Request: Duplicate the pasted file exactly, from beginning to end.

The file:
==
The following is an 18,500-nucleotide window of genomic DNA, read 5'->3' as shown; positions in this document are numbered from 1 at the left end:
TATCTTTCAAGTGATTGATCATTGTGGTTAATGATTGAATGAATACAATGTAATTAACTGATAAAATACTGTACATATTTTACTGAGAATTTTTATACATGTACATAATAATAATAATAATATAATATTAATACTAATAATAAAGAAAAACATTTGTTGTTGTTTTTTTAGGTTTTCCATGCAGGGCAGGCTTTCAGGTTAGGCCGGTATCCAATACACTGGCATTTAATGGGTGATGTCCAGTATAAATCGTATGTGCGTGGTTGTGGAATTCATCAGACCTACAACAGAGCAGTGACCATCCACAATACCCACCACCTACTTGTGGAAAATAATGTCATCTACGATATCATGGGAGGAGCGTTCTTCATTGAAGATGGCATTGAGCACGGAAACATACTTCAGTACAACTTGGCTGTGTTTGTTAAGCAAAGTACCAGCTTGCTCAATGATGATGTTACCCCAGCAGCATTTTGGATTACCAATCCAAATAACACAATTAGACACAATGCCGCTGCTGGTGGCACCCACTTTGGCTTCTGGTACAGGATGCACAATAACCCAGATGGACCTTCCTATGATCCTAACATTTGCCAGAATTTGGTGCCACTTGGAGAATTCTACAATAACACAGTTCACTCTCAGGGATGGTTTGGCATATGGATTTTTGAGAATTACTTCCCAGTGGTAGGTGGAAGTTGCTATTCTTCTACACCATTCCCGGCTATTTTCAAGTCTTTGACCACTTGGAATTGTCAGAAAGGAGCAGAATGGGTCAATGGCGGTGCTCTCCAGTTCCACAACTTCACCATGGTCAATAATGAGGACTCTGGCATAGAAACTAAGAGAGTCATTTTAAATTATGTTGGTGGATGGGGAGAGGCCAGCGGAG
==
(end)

The following is an 18,500-nucleotide window of genomic DNA, read 5'->3' as shown; positions in this document are numbered from 1 at the left end:
TATCTTTCAAGTGATTGATCATTGTGGTTAATGATTGAATGAATACAATGTAATTAACTGATAAAATACTGTACATATTTTACTGAGAATTTTTATACATGTACATAATAATAATAATAATATAATATTAATACTAATAATAAAGAAAAACATTTGTTGTTGTTTTTTTAGGTTTTCCATGCAGGGCAGGCTTTCAGGTTAGGCCGGTATCCAATACACTGGCATTTAATGGGTGATGTCCAGTATAAATCGTATGTGCGTGGTTGTGGAATTCATCAGACCTACAACAGAGCAGTGACCATCCACAATACCCACCACCTACTTGTGGAAAATAATGTCATCTACGATATCATGGGAGGAGCGTTCTTCATTGAAGATGGCATTGAGCACGGAAACATACTTCAGTACAACTTGGCTGTGTTTGTTAAGCAAAGTACCAGCTTGCTCAATGATGATGTTACCCCAGCAGCATTTTGGATTACCAATCCAAATAACACAATTAGACACAATGCCGCTGCTGGTGGCACCCACTTTGGCTTCTGGTACAGGATGCACAATAACCCAGATGGACCTTCCTATGATCCTAACATTTGCCAGAATTTGGTGCCACTTGGAGAATTCTACAATAACACAGTTCACTCTCAGGGATGGTTTGGCATATGGATTTTTGAGAATTACTTCCCAGTGGTAGGTGGAAGTTGCTATTCTTCTACACCATTCCCGGCTATTTTCAAGTCTTTGACCACTTGGAATTGTCAGAAAGGAGCAGAATGGGTCAATGGCGGTGCTCTCCAGTTCCACAACTTCACCATGGTCAATAATGAGGACTCTGGCATAGAAACTAAGAGAGTCATTTTAAATTATGTTGGTGGATGGGGAGAGGCCAGCGGAG